To plan or not to plan?
That is the sellers question.
Can you boil down solution salespeople into two types? The planners and the unplanned?
Those that diligently plot out how to get to a goal, set against those who fly by seat-of-the-pants, all spontaneity and improvisation?
Perhaps that's a little simplistic. Yet consider this following quote. I recently read it under a clickbait heading, 'how come half-a-million people are lining up to watch paint dry?' The Dutchman responsible shares 'slow tv' style video updates of his painstaking renovation of a remote Italian alpine cabin.
“I try to focus on the moment all the time. Planning traps you. Arriving at a goal is only exciting in the short term. At some point my home will be finished, but that won’t last. That’s why I enjoy the journey so much.”
Martijn Doolaard strikes Sales gold here.
It is in part due to the subtle yet fundamental nuance between planning for a particular goal, and a type of systems thinking towards repeatable success of a process.
What's the technical difference between a plan and a process?
Well, in Enterprise selling it is for me that a plan may get you that once-off, standalone hit, but only your process will deliver time and time again. (Not your faithfully followed 'process' of that expensive training vendor, mind you.)
It's the difference between a discrete and the recurring result.
All while being adaptable to the vagaries of the market. For as the ol' warning goes; no plan survives first encounter with the real world. Something for which I would argue a true process - that pattern of events which when in train practically guarantee you'll prevail - is way more suitable. And explicitly designed for.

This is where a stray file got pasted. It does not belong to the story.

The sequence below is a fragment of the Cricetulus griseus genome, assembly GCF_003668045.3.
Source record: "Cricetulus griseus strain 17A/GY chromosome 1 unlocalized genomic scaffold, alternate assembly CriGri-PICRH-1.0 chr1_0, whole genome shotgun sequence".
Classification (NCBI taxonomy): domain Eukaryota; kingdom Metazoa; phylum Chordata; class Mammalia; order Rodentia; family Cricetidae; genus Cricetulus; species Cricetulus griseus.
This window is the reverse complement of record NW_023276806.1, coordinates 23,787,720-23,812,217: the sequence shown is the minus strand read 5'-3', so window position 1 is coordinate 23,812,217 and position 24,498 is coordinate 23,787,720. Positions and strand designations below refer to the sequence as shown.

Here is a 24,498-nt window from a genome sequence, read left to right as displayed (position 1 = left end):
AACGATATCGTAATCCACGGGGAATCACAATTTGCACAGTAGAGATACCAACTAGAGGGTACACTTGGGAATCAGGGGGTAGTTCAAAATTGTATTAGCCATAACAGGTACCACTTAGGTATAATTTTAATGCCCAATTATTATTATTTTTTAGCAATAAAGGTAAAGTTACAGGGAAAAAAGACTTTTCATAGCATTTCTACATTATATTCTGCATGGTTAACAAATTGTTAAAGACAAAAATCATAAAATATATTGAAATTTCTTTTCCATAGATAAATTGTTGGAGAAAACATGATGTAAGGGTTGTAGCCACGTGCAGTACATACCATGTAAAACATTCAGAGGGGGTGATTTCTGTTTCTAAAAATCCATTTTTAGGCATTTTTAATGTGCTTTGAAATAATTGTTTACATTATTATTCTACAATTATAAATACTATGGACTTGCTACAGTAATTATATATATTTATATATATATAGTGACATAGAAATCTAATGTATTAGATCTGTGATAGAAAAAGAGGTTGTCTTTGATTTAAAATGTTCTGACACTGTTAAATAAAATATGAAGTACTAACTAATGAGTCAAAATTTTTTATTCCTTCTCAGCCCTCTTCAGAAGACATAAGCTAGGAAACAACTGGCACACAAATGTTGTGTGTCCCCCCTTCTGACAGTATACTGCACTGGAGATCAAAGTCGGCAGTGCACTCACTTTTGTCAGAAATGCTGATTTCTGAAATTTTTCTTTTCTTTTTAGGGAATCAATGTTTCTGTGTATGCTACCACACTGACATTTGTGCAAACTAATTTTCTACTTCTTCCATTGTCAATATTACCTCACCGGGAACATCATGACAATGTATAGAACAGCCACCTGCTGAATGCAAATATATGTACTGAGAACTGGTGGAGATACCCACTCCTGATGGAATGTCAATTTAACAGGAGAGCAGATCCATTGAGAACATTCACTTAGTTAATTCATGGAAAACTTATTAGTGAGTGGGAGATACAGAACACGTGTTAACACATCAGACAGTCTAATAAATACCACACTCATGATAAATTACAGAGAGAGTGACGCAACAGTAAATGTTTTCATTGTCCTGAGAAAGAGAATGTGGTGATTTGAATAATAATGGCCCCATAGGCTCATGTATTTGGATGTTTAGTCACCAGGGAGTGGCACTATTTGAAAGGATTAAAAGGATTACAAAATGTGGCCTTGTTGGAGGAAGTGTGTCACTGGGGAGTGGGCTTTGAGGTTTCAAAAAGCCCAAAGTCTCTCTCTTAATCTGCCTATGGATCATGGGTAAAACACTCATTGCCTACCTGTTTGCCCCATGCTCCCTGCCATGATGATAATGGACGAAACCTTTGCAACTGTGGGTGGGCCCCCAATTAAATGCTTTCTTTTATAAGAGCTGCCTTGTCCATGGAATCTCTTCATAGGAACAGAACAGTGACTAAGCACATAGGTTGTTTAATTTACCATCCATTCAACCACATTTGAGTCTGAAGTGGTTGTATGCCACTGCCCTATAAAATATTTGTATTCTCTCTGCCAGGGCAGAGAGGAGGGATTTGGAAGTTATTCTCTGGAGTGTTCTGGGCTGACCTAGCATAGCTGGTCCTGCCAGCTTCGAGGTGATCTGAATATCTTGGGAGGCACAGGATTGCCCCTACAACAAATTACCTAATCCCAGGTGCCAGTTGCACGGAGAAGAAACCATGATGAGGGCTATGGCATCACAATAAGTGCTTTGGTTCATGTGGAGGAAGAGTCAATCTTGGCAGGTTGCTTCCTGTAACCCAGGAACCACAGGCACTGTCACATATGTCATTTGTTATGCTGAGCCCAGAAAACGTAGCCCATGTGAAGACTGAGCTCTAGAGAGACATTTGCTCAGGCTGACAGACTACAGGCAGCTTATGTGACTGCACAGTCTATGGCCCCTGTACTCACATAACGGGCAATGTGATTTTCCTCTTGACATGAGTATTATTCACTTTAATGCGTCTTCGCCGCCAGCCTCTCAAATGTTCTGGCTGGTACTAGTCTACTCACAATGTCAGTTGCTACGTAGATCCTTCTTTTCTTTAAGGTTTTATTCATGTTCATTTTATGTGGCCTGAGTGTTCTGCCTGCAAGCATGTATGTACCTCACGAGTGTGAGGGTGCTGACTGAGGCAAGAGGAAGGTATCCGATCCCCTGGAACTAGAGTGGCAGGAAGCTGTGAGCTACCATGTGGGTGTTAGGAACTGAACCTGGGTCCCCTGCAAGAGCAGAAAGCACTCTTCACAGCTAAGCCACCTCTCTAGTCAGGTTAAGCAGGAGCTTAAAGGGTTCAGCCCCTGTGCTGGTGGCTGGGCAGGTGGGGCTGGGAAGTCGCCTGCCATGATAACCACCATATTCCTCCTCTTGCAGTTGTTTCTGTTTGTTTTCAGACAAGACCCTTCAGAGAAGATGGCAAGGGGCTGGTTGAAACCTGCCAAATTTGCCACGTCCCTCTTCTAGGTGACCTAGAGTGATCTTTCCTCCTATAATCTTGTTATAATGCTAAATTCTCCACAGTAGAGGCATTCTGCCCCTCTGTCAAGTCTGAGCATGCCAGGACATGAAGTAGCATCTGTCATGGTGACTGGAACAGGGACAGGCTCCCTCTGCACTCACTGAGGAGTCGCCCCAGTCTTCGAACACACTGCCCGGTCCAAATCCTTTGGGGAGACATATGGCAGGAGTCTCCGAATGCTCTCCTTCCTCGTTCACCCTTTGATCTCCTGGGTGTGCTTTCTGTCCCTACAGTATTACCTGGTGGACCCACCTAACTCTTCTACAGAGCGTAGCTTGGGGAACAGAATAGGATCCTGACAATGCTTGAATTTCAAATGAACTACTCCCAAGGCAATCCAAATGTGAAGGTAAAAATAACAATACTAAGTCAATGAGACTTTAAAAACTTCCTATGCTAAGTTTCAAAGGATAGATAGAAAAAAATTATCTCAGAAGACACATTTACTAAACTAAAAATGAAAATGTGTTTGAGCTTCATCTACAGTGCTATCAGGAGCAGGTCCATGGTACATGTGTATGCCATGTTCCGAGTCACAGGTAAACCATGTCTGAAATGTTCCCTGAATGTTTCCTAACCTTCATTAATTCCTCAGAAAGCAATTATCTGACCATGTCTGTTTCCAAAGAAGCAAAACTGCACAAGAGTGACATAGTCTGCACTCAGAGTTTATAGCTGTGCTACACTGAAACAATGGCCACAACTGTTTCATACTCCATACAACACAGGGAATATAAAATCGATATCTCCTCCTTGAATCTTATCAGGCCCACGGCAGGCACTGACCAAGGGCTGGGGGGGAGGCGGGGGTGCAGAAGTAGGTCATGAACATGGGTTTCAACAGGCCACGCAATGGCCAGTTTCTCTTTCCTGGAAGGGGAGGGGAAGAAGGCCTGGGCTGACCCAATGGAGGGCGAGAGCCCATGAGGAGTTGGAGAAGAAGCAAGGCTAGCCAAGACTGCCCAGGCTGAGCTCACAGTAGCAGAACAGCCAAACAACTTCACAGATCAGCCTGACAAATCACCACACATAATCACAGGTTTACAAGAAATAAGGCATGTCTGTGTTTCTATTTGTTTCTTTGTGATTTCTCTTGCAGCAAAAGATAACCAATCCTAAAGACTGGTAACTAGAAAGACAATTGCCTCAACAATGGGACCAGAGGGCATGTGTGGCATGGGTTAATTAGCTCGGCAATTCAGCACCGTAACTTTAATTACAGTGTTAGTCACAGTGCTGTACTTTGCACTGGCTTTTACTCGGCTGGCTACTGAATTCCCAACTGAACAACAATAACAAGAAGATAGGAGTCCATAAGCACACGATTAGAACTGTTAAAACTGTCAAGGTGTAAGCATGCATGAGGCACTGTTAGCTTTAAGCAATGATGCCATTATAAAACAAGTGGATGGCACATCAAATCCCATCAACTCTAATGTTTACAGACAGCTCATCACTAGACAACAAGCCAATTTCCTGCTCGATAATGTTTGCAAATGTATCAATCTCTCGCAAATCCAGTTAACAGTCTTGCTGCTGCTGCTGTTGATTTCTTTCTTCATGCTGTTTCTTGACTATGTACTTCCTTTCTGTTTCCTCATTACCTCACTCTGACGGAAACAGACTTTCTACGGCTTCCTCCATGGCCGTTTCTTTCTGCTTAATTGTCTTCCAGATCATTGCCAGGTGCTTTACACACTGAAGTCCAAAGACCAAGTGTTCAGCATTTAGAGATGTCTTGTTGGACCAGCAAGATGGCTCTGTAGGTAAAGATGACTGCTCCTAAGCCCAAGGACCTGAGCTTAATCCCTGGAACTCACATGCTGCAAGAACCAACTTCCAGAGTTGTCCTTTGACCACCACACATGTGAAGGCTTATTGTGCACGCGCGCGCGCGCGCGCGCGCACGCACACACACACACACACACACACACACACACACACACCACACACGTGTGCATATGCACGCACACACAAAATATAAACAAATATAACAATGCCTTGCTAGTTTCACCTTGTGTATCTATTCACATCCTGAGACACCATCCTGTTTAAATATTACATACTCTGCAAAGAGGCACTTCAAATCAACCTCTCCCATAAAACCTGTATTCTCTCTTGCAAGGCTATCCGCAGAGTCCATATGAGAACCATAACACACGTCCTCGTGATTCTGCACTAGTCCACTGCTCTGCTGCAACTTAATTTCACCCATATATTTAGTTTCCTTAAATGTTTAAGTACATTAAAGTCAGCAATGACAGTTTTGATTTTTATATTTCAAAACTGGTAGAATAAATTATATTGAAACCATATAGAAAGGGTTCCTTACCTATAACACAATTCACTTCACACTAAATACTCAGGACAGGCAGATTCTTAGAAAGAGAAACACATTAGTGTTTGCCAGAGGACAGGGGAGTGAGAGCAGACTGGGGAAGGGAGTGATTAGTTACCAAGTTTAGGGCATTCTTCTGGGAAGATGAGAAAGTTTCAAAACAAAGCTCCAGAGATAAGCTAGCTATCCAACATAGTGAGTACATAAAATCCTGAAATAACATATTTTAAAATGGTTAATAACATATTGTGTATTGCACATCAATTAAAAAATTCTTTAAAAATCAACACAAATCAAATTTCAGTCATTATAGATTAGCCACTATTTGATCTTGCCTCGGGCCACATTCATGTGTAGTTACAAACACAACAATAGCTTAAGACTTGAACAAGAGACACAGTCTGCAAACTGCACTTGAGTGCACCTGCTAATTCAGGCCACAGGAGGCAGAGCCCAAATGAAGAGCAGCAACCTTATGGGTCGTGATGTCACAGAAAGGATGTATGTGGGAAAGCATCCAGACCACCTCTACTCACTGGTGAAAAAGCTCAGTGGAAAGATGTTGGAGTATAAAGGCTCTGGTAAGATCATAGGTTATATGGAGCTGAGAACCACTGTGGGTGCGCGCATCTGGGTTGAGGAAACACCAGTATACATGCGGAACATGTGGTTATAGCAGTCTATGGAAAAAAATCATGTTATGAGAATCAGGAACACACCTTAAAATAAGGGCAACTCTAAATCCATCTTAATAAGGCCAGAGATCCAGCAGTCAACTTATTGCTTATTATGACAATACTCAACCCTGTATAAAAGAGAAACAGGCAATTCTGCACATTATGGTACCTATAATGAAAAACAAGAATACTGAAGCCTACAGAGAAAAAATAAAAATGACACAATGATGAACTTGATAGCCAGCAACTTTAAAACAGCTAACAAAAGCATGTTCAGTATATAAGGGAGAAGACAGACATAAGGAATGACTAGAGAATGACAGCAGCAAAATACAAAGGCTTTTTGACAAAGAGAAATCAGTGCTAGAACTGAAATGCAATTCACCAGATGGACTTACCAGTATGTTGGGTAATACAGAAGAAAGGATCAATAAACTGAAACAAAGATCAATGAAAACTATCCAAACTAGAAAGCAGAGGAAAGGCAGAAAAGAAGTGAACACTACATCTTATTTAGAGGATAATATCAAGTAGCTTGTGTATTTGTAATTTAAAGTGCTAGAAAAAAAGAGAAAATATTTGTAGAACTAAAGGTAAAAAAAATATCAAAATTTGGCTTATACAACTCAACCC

I was particularly struck by one of his observations, after what sounds like restructuring the upper floor;
“From time to time one job makes a world of change to the property. Letting the light in the basement was one of those.”
A similar success that sheds light on your entire business awaits us too.
Also note how the 'winning' of a single 'deal' yields only fleeting glow. Whereas the crafting, maintaining, and constant adapting of a process provides forever fuel.
As one interviewer - so clearly pushing at my wide open door - surmised; "Doolaard focuses on process, not outcome".
And that, as I have so often blogged here, is a basis for superstar sales performance. The systems-over-goals trope may have taken bump or two lately, but for us in the B2B persuasion pursuit, it steadfastly remains the pure, lasting, guiding standard.